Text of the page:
How Crowdsourcing Accurately and Robustly Predicts Supreme Court Decisions

Wednesday, February 21, 2018

12:45 pm

Stanford Law School, Room 180

Sponsored by:
Codex: The Stanford Center for Legal Informatics

Scholars have increasingly investigated “crowdsourcing” as an alternative to expert-based judgment or purely data-driven approaches to predicting the future. Under certain conditions, scholars have found that crowdsourcing can outperform these other approaches. However, despite interest in the topic and a series of successful use cases, relatively few studies have applied empirical model thinking to evaluate the accuracy and robustness of crowdsourcing in real-world contexts. Our presenter, Daniel Martin Katz, reviews findings from a recent paper he co-authored with Michael Bommarito and Josh Blackman; to their knowledge, this dataset and analysis represent one of the largest explorations of recurring human prediction to date, providing additional empirical support for the use of crowdsourcing as a prediction method.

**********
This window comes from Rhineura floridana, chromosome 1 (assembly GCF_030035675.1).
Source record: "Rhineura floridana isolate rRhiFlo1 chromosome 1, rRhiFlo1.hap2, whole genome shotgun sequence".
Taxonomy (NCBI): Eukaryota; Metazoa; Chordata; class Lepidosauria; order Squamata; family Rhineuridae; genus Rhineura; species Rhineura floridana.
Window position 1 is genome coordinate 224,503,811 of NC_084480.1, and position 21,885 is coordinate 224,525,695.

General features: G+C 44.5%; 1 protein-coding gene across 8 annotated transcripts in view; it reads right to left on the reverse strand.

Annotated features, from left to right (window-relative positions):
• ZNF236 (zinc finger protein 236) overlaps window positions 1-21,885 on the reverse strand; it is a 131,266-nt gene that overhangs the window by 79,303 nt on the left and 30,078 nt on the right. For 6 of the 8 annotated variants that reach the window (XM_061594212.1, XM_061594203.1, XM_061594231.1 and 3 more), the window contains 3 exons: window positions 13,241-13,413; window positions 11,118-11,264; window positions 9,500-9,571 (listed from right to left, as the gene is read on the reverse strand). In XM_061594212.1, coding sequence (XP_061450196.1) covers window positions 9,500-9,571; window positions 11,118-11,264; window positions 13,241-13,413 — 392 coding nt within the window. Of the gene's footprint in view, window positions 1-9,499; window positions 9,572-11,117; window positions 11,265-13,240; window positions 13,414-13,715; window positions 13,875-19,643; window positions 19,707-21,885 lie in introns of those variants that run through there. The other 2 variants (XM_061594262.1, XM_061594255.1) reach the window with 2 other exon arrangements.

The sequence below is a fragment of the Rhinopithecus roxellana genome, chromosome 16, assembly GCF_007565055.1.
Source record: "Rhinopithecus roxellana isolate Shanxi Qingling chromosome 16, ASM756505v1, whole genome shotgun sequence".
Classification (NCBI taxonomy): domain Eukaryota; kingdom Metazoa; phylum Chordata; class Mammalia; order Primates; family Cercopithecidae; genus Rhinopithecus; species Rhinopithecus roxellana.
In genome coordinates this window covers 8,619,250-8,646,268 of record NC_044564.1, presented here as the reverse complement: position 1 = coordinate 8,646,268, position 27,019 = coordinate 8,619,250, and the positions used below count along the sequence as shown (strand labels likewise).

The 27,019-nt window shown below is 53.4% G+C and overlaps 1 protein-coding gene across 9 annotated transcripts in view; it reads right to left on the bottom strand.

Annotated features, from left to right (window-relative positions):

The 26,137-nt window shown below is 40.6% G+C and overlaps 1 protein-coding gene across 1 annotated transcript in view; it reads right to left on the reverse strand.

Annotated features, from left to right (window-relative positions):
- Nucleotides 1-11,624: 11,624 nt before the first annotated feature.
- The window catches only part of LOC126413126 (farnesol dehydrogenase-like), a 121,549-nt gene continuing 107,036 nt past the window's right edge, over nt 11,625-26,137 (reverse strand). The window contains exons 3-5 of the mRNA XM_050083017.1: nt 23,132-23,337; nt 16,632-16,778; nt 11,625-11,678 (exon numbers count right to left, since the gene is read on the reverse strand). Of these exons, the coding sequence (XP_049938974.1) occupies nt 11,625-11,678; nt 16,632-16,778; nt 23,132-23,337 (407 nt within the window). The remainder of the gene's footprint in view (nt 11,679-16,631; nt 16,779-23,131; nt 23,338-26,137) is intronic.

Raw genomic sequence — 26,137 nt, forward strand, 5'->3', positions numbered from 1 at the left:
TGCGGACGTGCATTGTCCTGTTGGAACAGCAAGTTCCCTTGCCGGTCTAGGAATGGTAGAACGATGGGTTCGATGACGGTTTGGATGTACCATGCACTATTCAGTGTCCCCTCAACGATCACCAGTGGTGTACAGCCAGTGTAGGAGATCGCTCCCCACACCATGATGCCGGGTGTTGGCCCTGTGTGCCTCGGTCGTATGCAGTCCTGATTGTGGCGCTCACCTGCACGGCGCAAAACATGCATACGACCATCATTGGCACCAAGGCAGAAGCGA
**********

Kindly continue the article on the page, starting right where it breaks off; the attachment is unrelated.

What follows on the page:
Wednesday, February 21, 2018
12:45 pm – 02:00 pm
Stanford Law School, Room 180

This event is free and open to the public. Lunch will be provided. Register here.


Lecture / Reading 

General Public, Faculty/Staff, Students, Alumni/Friends
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